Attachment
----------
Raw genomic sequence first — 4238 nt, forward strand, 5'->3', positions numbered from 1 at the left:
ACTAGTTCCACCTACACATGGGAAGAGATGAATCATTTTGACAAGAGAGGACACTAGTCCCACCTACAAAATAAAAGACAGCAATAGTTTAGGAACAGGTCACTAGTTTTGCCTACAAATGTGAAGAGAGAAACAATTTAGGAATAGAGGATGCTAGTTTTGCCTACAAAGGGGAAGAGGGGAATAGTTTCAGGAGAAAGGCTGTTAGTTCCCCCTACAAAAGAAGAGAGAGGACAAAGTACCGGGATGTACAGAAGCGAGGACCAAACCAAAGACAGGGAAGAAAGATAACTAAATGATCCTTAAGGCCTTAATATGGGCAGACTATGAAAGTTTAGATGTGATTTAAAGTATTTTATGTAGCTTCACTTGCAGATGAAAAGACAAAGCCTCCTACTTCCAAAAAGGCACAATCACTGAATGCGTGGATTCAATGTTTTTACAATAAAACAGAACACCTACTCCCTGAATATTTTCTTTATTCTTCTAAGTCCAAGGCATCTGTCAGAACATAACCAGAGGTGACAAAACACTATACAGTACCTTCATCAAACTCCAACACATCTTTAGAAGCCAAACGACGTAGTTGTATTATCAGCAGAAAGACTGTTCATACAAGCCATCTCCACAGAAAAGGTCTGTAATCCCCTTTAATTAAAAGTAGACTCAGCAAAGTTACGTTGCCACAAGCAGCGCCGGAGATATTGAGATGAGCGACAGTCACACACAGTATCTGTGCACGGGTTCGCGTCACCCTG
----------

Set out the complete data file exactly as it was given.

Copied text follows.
Raw genomic sequence first — 4238 nt, forward strand, 5'->3', positions numbered from 1 at the left:
ACTAGTTCCACCTACACATGGGAAGAGATGAATCATTTTGACAAGAGAGGACACTAGTCCCACCTACAAAATAAAAGACAGCAATAGTTTAGGAACAGGTCACTAGTTTTGCCTACAAATGTGAAGAGAGAAACAATTTAGGAATAGAGGATGCTAGTTTTGCCTACAAAGGGGAAGAGGGGAATAGTTTCAGGAGAAAGGCTGTTAGTTCCCCCTACAAAAGAAGAGAGAGGACAAAGTACCGGGATGTACAGAAGCGAGGACCAAACCAAAGACAGGGAAGAAAGATAACTAAATGATCCTTAAGGCCTTAATATGGGCAGACTATGAAAGTTTAGATGTGATTTAAAGTATTTTATGTAGCTTCACTTGCAGATGAAAAGACAAAGCCTCCTACTTCCAAAAAGGCACAATCACTGAATGCGTGGATTCAATGTTTTTACAATAAAACAGAACACCTACTCCCTGAATATTTTCTTTATTCTTCTAAGTCCAAGGCATCTGTCAGAACATAACCAGAGGTGACAAAACACTATACAGTACCTTCATCAAACTCCAACACATCTTTAGAAGCCAAACGACGTAGTTGTATTATCAGCAGAAAGACTGTTCATACAAGCCATCTCCACAGAAAAGGTCTGTAATCCCCTTTAATTAAAAGTAGACTCAGCAAAGTTACGTTGCCACAAGCAGCGCCGGAGATATTGAGATGAGCGACAGTCACACACAGTATCTGTGCACGGGTTCGCGTCACCCTG